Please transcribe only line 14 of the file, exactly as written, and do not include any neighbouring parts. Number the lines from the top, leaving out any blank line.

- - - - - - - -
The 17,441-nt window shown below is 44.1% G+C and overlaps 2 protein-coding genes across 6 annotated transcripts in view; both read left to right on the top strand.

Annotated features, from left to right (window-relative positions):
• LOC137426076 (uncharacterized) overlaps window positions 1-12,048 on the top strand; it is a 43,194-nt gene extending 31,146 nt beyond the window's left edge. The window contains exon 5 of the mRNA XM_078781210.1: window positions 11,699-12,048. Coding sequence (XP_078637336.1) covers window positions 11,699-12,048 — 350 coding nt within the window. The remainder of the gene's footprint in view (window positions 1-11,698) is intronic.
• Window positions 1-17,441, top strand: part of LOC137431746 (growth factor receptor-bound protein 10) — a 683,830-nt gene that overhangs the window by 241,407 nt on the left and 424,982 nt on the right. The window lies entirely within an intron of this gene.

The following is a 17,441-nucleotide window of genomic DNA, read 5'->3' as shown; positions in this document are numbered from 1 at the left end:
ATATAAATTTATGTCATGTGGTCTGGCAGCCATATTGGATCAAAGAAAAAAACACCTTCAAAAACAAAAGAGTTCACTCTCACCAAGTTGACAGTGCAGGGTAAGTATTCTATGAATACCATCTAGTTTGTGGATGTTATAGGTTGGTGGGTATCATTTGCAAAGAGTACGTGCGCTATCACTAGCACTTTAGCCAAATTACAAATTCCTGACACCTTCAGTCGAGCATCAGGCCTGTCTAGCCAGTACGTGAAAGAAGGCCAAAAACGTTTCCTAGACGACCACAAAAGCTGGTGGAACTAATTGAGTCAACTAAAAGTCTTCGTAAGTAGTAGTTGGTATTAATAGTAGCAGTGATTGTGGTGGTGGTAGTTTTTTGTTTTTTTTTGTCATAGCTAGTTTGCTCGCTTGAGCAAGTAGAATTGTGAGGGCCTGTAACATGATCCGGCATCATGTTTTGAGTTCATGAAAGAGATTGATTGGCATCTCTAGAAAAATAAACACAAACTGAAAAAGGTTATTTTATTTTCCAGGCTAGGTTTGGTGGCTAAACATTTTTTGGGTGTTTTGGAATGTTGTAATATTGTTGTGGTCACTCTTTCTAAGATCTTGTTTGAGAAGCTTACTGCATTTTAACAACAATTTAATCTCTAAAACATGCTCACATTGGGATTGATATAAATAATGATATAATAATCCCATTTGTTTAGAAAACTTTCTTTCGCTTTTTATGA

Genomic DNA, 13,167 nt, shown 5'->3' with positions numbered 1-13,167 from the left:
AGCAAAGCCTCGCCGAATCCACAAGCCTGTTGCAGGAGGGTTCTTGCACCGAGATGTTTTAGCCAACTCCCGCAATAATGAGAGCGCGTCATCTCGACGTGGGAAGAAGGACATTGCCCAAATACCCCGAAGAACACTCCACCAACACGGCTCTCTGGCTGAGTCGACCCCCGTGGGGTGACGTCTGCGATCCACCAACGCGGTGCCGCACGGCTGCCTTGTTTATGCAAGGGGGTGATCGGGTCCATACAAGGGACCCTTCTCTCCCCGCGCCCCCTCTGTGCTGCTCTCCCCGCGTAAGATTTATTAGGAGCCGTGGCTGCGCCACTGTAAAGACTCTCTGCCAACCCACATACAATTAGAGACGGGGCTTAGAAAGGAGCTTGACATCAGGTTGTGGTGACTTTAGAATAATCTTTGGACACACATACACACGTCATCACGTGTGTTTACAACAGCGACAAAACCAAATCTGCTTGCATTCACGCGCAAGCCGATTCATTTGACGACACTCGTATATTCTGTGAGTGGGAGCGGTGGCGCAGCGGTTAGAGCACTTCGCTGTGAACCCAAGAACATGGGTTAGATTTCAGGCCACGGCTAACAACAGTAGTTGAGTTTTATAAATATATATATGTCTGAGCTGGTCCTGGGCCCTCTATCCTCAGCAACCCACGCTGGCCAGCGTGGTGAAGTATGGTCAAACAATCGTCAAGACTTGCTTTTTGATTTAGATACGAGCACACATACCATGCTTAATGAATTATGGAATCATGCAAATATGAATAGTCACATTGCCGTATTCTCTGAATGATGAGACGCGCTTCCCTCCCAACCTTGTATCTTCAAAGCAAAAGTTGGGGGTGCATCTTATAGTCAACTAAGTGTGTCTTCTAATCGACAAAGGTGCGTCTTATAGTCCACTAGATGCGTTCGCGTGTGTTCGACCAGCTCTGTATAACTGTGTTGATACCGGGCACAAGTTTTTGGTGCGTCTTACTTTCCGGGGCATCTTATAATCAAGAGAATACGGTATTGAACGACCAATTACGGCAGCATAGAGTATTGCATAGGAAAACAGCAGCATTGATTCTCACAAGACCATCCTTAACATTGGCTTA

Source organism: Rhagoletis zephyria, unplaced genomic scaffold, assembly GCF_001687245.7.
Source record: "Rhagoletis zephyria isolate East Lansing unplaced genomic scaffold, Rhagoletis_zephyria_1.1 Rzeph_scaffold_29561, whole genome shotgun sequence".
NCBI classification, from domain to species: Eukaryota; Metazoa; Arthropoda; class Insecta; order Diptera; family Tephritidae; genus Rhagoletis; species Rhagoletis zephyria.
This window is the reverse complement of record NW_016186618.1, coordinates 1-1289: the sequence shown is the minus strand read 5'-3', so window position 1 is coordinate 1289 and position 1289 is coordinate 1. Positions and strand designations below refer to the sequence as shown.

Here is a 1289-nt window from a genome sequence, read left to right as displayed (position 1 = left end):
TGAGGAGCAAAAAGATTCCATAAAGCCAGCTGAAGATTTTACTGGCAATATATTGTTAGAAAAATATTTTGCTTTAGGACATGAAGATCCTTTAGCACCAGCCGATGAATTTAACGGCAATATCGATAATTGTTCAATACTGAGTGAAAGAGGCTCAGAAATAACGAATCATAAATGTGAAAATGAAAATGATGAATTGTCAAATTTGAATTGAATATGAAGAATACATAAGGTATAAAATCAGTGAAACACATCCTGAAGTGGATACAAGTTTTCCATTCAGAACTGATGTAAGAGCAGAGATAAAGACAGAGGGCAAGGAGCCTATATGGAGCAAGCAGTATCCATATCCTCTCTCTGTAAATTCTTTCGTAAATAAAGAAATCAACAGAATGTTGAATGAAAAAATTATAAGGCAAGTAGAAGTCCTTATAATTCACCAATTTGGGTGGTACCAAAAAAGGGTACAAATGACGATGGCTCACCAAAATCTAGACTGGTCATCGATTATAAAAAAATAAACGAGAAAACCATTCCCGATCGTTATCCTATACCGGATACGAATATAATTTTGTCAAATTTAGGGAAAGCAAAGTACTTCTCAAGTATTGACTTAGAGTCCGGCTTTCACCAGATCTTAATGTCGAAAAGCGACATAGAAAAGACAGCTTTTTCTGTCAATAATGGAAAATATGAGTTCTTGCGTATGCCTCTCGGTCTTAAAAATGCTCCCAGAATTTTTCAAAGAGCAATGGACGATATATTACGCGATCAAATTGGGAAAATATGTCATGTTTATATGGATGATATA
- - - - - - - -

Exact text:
TGAGGAGCAAAAAGATTCCATAAAGCCAGCTGAAGATTTTACTGGCAATATATTGTTAGAAAAATATTTTGCTTTAGGACATGAAGATCCTTTAGCACCAGCCGATGAATTTAACGGCAATATCGATAATTGTTCAATACTGAGTGAAAGAGGCTCAGAAATAACGAATCATAAATGTGAAAATGAAAATGATGAATTGTCAAATTTGAATTGAATATGAAGAATACATAAGGTATAAAATCAGTGAAACACATCCTGAAGTGGATACAAGTTTTCCATTCAGAACTGATGTAAGAGCAGAGATAAAGACAGAGGGCAAGGAGCCTATATGGAGCAAGCAGTATCCATATCCTCTCTCTGTAAATTCTTTCGTAAATAAAGAAATCAACAGAATGTTGAATGAAAAAATTATAAGGCAAGTAGAAGTCCTTATAATTCACCAATTTGGGTGGTACCAAAAAAGGGTACAAATGACGATGGCTCACCAAAATCTAGACTGGTCATCGATTATAAAAAAATAAACGAGAAAACCATTCCCGATCGTTATCCTATACCGGATACGAATATAATTTTGTCAAATTTAGGGAAAGCAAAGTACTTCTCAAGTATTGACTTAGAGTCCGGCTTTCACCAGATCTTAATGTCGAAAAGCGACATAGAAAAGACAGCTTTTTCTGTCAATAATGGAAAATATGAGTTCTTGCGTATGCCTCTCGGTCTTAAAAATGCTCCCAGAATTTTTCAAAGAGCAATGGACGATATATTACGCGATCAAATTGGGAAAATATGTCATGTTTATATGGATGATATA